Monday, November 17, 2008


So the weather was so bad Saturday that I spent most of the day in my basement putting together my new bike...which is to say ripping components off the Fuel and putting them on the Stumpjumper.

This stuff never goes smoothly.

First, I realized that if I was going to do the job right I needed the use of three tools I didn't have. So off to the bike shop. Merv was kind enough to let me throw my frame on his stand and play with his toys. I effaced my headset and bottom bracket (well, I attempted to, then Merv took over because I didn't know what I was doing). Then I pressed my headset.

I would have thought that in buying a used frame the headset or at least the bottom bracket would already have been effaced. But no.

Second, in either pulling off or installing my rear brakes (I've disc brakes in the front, linear pull in the back) I broke off that little metal pin that goes in the frame to engage the spring. Crap. Brakes are now useless.

Luckily (sort of) I have a spare set of linear pull brakes from my cross bike (I replaced the linear pulls on the cross rig with cantis). I put those on...but the arms are about a centimeter shorter than the brakes they replaced, which gives me about 3-5mm clearance between the rear tire and the brake cable. So this falls into the category of a short-term fix. I've now got to get a new set of linear pulls...or a disc compatible rear wheel (I actually have a disc brake caliper to put on, I just don't have a disc compatible rear wheel--did have, but sold it to Kris).

Third, who knew there were so many standards for bottom bracket shell widths? I didn't. Turns out the Fuel has a 73mm bottom bracket shell and the Stumpjumper has a 68mm shell. In the long run, I think this is good news. The very wide Q-factor on my mountain bike always bugged me, but I figured it was just a factor of the triple chainring. I didn't realize that the shell added 5mm.

In the meantime, this has caused a headache. Of course it took me way too long to figure out that it was this difference in BB shell size that was keeping my bottom bracket from installing correctly. When I did figure it out, and when I figured out that the shell on the Stumpjumper is the same as on all my road bikes, I had a brainstorm: pull the compact crank off my tt rig (remember I bought a new crank for that) and use that for a while. That seemed like a good idea until...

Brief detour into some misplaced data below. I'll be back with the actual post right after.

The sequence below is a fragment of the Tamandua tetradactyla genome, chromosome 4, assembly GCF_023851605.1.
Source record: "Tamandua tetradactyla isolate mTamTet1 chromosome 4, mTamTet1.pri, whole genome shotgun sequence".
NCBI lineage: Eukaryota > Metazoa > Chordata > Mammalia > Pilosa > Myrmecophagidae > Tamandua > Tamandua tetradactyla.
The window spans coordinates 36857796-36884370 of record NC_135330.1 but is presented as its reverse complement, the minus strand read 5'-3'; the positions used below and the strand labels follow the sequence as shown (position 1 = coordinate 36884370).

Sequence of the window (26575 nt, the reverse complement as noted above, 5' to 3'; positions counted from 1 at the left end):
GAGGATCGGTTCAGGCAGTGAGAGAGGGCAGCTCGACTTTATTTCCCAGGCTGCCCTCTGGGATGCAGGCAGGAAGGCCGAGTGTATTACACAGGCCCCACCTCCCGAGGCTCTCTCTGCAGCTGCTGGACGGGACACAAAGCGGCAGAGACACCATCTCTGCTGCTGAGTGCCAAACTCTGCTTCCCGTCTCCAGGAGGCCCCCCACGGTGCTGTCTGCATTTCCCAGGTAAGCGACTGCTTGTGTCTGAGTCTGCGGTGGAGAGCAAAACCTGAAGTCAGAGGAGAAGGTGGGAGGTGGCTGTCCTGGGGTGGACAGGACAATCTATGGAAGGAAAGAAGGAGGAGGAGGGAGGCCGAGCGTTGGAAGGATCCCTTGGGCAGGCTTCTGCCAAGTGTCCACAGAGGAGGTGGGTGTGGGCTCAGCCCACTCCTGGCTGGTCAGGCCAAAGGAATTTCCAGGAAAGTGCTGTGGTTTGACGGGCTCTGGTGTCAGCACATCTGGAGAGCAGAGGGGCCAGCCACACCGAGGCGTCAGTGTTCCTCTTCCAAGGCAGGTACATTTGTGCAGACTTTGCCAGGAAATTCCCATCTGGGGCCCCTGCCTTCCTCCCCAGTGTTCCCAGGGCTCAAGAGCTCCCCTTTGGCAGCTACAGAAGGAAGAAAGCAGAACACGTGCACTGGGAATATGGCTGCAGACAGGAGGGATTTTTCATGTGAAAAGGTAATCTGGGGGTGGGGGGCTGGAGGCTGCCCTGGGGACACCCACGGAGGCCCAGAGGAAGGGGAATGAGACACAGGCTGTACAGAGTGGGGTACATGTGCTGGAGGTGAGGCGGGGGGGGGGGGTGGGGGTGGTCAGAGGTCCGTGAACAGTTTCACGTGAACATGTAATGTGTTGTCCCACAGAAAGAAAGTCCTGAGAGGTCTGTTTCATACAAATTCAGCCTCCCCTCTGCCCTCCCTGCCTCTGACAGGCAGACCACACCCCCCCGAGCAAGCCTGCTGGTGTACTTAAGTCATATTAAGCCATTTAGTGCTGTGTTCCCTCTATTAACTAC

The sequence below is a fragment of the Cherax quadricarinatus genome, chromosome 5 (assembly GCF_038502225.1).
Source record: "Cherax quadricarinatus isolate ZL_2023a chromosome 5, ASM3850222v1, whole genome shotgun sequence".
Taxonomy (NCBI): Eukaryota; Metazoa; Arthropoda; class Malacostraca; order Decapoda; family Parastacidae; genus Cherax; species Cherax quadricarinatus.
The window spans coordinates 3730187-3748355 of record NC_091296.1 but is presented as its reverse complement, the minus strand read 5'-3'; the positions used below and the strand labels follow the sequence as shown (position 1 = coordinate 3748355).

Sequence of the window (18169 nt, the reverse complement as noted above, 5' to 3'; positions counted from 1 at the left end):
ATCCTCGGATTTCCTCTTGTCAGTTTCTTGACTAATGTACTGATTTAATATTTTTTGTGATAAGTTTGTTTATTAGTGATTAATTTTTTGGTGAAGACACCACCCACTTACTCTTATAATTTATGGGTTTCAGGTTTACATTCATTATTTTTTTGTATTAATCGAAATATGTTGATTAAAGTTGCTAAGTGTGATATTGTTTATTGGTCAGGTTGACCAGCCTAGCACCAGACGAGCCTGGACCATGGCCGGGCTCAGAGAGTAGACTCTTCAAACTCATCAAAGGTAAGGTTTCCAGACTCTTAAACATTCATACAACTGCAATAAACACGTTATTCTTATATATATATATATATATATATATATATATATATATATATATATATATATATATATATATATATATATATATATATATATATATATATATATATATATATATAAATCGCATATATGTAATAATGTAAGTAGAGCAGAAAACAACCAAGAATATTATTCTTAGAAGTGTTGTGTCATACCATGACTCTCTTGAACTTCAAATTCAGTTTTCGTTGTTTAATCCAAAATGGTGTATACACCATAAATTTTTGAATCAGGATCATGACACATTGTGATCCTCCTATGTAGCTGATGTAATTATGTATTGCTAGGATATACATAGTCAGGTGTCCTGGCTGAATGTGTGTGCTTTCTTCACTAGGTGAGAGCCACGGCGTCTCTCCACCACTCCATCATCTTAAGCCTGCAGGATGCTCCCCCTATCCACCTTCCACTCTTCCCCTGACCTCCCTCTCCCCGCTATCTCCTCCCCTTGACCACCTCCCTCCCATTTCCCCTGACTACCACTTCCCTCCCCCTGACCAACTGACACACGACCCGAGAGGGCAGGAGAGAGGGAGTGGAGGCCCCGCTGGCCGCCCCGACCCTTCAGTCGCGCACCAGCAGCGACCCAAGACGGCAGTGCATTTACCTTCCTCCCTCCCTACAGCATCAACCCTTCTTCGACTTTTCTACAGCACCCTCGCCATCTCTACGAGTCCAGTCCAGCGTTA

Fourth, I now know that a 50-tooth outer chainring on a double crank will not fit on an '07 Specialized Stumpjumper. The 50-tooth chainring won't clear the chainstay. Ok, so I'll just take the outer chainring off. A 34-tooth single chaingring crankset will work just fine for a few shakedown rides. Right? Wrong.

Fifth, hardware stores are about the worst place in the world to shop for anything even remotely related to a bicycle. Since I don't have any crankset bolts that will accommodate a single ring setup I figured I'd throw a couple of washers on the outside of each bolt to take up the extra space. My local hardware store only sells washers that are very wide. So a 5/8 inch washer clears the bolt, but then is too wide to fit the indentation on the spider where the outer chainring nests. So I've got this funky looking crankset with five washers sitting at weird angles holding on my single 34-tooth chainring.

Last night, after I finished grading my papers and then finished adjusting brakes, installing the chain, and throwing on the saddle (by now 1:30am), I'm finally ready for a test ride.

Awesome. It feels much lighter than the one kilo difference in frame weight*. And the hardtail feels like a real bike. It GOES when you pedal, like a bike is supposed to, instead of that f/s wooshy sluggishness. But, when I pedaled hard...

Sixth, the chain drops. Apparently my five skewampous oversized washer crankset fix was a failure. At least at high torques. All that work for nothing. I'm just going to have to wait for that properly fitting bottom bracket.

* A Rival compact crank w/ bottom bracket weighs a lot less than a Bontrager mountain triple with a cartridge square-taper bottom bracket axle, which may account for some of the perceived weight difference. Also, no front derailleur.

An amendment: I am truly awful at verb tense agreement. I remember my sixth grade teacher getting after me for it and I still can't tell a story in a consistent tense. I don't know, maybe if I write well enough otherwise the error can be dismissed as a creative eccentricity.


ehyde said...

excellent effort, although I have to ask why your outer ring on your TT bike is a 50? I know how you like to TT and that ain't enough.

goat said...

That's why I bought a new crankset for the TT bike.

If you're asking why I had a compact on there in the first place, that's just because it's what I had on hand when I built the bike. Cranks are expensive.

KanyonKris said...

If you'd like to buy back the rear wheel to have a matched set, I could part with it. Just shoot me an e-mail and we can discuss.

Anonymous said...

Sounds like a episode of that 80s show MacGyver except that you didn't work the duct tape into the fix!